Mindfulness and money: how to stick to your new year resolutions

Many of us start the year with the best of intentions to change the way we live for the better. Simplicity’s Amanda Morrall looks at why so many fail so quickly, and how to stay on track.

If you made a resolution to lose weight this year, or get your shit together financially, you’re in good company. Reportedly, every year 50% of the population sets new year resolution goals, with those cited above among the bestsellers. Sadly, the same research tells us 90% or more will likely fail. Even by February, those good intentions are already shaping up to be paving stones for that golden path to hell.

Why do so many fall short of their goals? There’s a few obvious reasons.

Our shopping list of ideals is too long and quite likely out of sync with the ridiculously busy lives we lead. Change takes time, commitment and serious effort so you need to make space for those big ambitions.

Sometimes our goals simply aren’t realistic. If you set the bar too high when you haven’t even done basic training, there’s a good chance you’ll trip up. Better to start off small, increase your confidence over time with small victories, then raise the bar incrementally.

Lack of follow through is also crippling and even more debilitating when you beat yourself up for failing. It’s an all too familiar story for for many. The goal is set, the action is half-hearted and the intended outcome not achieved. The inner critic in us gives us a chiding, we feel discouraged, go back to what we were doing before and promise to do things differently, when the timing is right.

One possible antidote to this is accountability. Humans are less likely to fail when we make a promise to someone else. A partner, a friend, a peer. Heck, even the social media seems like a good friend in this regard. Instagram is full of before and after shots, showing the fat to skinny transition. And financial bloggers love to boast about their net wealth progress publicly. Fake news? Who knows where they end up, but we know from the experience of alcoholics and drug addicts that relapse rates are epic.

The reality is there is no single answer to what works and what sticks because we’re all unique individuals and what motivates and works for one person, won’t for another. Old habits die hard and creating lasting change can be both daunting and extremely arduous. That’s why we really admire those folks who do make big changes for the better in their lives.

Researchers however are turning up some interesting stuff when it comes to brain science. One of the reasons why we tend to get stuck in old patterns is our brains become conditioned over time to behave in a certain way. MRI scans of people who change and those who don’t show a difference in their neural pathways. The implication is that those who don’t change end up playing the same old record over and over in their heads, while those who do create new ways (and neural pathways) the reflect new behaviours and resulting outcomes.

Breaking free from old self requires something like a hard reboot. No, not quite as dramatic as a lobotomy or electroconvulsive therapy, but a definitely a refresh with a new soundtrack that will trigger different thinking and behaviours. Mindfulness, meditation, yoga are all said to help with this reconditioning process.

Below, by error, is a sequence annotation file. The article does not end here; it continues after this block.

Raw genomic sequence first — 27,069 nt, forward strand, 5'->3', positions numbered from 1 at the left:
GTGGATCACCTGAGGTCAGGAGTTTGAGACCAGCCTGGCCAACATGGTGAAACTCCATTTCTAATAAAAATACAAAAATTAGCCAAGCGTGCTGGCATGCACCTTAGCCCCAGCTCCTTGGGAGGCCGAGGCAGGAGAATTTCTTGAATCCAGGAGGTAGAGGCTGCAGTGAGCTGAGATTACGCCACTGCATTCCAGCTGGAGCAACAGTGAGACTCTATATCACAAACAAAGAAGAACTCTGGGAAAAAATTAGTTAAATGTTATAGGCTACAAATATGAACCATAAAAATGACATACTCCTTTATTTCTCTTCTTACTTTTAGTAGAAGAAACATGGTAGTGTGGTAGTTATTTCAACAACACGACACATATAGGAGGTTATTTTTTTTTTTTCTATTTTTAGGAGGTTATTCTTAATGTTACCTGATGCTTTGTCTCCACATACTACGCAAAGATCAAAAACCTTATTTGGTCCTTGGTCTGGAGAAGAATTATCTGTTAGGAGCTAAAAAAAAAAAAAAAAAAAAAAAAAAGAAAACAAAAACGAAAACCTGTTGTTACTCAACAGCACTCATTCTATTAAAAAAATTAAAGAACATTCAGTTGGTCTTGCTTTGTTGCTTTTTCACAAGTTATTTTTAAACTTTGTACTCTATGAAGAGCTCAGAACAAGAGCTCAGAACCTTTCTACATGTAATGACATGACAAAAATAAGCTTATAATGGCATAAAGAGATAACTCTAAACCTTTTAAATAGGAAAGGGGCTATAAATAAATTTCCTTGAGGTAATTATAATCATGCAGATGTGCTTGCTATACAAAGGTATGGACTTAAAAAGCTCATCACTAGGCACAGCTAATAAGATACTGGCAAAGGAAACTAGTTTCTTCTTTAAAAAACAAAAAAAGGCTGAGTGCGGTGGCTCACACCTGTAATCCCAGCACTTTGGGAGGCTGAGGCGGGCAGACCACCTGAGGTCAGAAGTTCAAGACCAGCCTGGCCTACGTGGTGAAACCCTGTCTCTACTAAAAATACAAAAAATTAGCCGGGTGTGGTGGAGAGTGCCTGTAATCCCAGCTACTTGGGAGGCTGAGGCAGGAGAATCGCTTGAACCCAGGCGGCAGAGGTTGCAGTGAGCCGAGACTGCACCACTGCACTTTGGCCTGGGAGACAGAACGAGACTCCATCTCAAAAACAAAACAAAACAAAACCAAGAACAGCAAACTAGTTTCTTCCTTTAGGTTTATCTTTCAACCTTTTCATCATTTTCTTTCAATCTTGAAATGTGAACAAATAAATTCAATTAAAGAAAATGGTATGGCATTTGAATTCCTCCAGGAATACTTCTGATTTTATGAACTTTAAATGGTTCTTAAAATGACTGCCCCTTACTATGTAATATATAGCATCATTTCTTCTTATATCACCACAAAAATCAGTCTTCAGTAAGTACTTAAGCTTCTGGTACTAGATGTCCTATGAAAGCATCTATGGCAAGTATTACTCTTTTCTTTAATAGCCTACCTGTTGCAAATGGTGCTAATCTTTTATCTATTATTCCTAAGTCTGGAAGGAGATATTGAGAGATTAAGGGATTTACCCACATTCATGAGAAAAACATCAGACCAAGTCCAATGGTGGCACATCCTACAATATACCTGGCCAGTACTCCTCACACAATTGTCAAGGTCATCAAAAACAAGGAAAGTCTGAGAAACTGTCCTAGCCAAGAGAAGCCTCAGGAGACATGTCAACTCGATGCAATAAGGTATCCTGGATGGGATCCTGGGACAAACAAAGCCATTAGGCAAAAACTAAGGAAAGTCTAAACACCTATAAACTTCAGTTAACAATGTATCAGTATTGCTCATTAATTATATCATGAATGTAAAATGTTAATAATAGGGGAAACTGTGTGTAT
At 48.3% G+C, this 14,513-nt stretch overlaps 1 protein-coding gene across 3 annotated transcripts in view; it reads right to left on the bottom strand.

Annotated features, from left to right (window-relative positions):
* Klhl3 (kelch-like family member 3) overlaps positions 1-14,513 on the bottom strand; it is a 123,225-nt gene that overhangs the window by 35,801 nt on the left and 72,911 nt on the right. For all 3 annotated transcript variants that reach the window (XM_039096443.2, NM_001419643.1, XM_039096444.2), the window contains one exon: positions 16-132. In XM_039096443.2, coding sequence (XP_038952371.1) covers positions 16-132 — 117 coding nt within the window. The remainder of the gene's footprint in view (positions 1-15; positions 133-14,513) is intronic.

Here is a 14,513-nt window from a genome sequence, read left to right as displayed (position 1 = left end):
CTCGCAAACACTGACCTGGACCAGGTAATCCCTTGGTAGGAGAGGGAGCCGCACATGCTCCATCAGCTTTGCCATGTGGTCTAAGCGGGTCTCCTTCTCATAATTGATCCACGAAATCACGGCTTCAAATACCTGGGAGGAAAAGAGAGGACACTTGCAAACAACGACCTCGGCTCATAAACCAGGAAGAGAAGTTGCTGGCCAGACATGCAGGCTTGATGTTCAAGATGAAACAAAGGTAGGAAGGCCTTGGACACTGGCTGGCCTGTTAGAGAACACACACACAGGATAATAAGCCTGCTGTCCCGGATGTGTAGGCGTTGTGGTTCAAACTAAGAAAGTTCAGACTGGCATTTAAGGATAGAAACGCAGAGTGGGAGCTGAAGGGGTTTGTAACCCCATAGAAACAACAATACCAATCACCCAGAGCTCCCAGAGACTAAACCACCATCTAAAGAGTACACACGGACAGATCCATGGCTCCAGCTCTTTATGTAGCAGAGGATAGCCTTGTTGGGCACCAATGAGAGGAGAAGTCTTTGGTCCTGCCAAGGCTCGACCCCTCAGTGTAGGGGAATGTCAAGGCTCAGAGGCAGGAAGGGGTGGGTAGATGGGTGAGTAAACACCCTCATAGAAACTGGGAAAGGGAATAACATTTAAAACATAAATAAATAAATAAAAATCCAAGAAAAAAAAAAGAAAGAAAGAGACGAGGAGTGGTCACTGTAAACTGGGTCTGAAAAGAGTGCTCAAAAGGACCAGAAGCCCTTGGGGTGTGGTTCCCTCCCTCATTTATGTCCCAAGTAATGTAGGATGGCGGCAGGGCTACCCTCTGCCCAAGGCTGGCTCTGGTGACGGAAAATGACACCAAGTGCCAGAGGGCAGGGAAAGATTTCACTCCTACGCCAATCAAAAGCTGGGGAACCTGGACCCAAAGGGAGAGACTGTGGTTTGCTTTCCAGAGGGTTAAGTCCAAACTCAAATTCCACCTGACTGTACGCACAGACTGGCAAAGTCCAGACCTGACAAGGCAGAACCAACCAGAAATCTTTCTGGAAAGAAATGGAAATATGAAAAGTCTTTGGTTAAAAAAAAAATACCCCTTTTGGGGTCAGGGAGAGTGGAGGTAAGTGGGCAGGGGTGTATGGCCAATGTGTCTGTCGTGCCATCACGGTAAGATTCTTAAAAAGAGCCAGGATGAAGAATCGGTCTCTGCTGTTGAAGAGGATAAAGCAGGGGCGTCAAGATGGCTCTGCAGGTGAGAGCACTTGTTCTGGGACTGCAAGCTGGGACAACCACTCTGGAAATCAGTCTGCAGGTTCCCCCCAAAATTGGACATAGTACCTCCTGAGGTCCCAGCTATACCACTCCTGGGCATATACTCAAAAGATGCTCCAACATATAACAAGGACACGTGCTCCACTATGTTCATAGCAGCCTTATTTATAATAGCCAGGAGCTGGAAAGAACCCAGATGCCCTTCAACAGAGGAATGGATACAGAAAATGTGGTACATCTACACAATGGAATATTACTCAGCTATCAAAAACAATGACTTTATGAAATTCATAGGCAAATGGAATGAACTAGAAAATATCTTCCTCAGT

As a yoga teacher and personal finance author, it’s music to my ears. I have long advocated that personal finance is as much a self development exercise as it is soft science. It’s all well and good to chop up the credit cards and up your contributions to your KiwiSaver as a jumpstart to a better year in 2018, but a little reflection will go a long way to sustaining change. You don’t want to end up back in the same boat again and again, which essentially is what life, and your brain, will do to you if you don’t grasp the lesson.

So this year, if improving your bottom-line or shrinking your jean size is on resolution list, make it happen, for real. Review your current position, fully, whether it’s health, or money, or relationship related.

Reflect: how did you get to be here? Look to the past to understand your present in order to create a better future. Understand why and how you go to where you are and also what you need do differently. Draft a serious plan that includes specifics including deadlines and measurements of success so you can monitor your progress.

Be realistic. You’ll be more encouraged to take on ever bigger goals if you start with more modest and manageable ones. Don’t buy a gym membership unless you are realistically going to use it. Reportedly, 80% don’t. It’s brutal personal finance.

If you want to get serious about reforming your financial habits in 2018, take a good hard look in the mirror. Understand why you ended up where you are and figure out how and why you want to change. Commit in a way that is going to sustainable and truly impactful. Whether it’s a 20 minute meditation, a walk in the morning listening to a motivational speaker or podcast, a book, a therapist or night class – do what it takes to break free from your default patterns of thinking so you can succeed in your goals.


This section is made possible by Simplicity, the online nonprofit KiwiSaver plan that only charges members what it costs, nothing more. Simplicity is New Zealand’s fastest growing KiwiSaver scheme, saving its 10,500 plus investors more than $3.5 million annually. Simplicity donates 15% of management revenue to charity and has no investments in tobacco, nuclear weapons or landmines. It takes two minutes to join.

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